The same goes for liberal-capitalist violence, of course—I have written many pages on the falsity of humanitarian interventionism. One does not need to know the brutal reality that sustains such interventions, the cynical pursuit of economic and political interests obfuscated by humanitarian concerns, to discern the falsity of such interventionism—the inconsistencies, gaps and silences of its explicit text are tell-tale enough. This, of course, in no way implies that the disclosure and analysis of facts are not important: one should bring out to light all the details of their atrocious brutality, of ruthless economic exploitation, etc.—a job done quite well by Chomsky himself. However, in order to explain how people often remain within their ideology even when they are forced to admit facts, one has to supplement investigation and disclosure of facts by the analysis of ideology which not only makes people blind to the full horror of facts but also enables them to participate in activities which generate these atrocious facts while maintaining the appearance of human dignity.
There is another more refined point to be made here. Often, one cannot but be shocked by the excessive indifference towards suffering, even and especially when this suffering is widely reported in the media and condemned, as if it is the very outrage at suffering which turns us into its immobilized fascinated spectators. Recall, in the early 1990s, the three-year-long siege of Sarajevo, with the population starving, exposed to permanent shelling and snipers’ fire. The big enigma here is: although all the media were full of pictures and reports, why did not the UN forces, NATO, or the US accomplish just a small act of breaking the siege of Sarajevo, of imposing a corridor through which people and provisions could circulate freely? It would have cost nothing: with a little bit of serious pressure on the Serb forces, the prolonged spectacle of encircled Sarajevo exposed to daily doses of terror would have been over. There is only one answer to this enigma, the one proposed by Rony Brauman who, on behalf of the Red Cross, coordinated the help to Sarajevo: the very presentation of the crisis of Sarajevo as “humanitarian,” the very recasting of the political-military conflict into humanitarian terms, was sustained by an eminently political choice (basically, taking the Serb side in the conflict). Especially ominous and manipulative was here the role of Francois Mitterand:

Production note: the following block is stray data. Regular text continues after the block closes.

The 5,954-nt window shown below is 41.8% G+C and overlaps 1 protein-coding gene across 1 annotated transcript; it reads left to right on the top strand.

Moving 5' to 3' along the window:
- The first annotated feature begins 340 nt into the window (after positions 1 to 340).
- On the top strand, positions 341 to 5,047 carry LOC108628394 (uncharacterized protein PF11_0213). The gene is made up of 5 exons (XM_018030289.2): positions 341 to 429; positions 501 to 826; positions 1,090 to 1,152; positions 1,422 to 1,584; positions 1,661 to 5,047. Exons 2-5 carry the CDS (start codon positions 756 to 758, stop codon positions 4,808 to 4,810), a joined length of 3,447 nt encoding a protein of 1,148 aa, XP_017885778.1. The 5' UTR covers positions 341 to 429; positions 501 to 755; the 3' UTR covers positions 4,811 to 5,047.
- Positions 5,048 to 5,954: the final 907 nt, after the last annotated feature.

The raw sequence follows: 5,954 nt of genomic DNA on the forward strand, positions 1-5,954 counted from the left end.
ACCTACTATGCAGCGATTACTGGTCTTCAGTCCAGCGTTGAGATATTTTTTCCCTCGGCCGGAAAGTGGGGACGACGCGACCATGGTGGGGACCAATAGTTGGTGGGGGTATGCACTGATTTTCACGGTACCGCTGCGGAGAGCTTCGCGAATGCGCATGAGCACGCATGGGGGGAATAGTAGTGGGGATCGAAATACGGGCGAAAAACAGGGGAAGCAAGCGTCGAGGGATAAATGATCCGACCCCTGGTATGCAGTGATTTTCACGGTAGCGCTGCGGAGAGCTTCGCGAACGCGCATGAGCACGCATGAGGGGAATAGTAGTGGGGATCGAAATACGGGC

The celebration of ‘humanitarian intervention’ in Yugoslavia took the place of a political discourse, disqualifying in advance all conflicting debate. ... It was apparently not possible, for Francois Mitterand, to express his analysis of the war in Yugoslavia. With the strictly humanitarian response, he discovered an unexpected source of communication or, more precisely, of cosmetics, which is a little bit the same thing. ... Mitterand remained in favor of the maintenance of Yugoslavia within its borders and was persuaded that only a strong Serbian power was in the position to guarantee a certain stability in this explosive region. This position rapidly became unacceptable in the eyes of the French people. All the bustling activity and the humanitarian discourse permitted him to reaffirm the unfailing commitment of France to the Rights of Man in the end, and to mimic an opposition to Greater Serbian fascism, all in giving it free rein.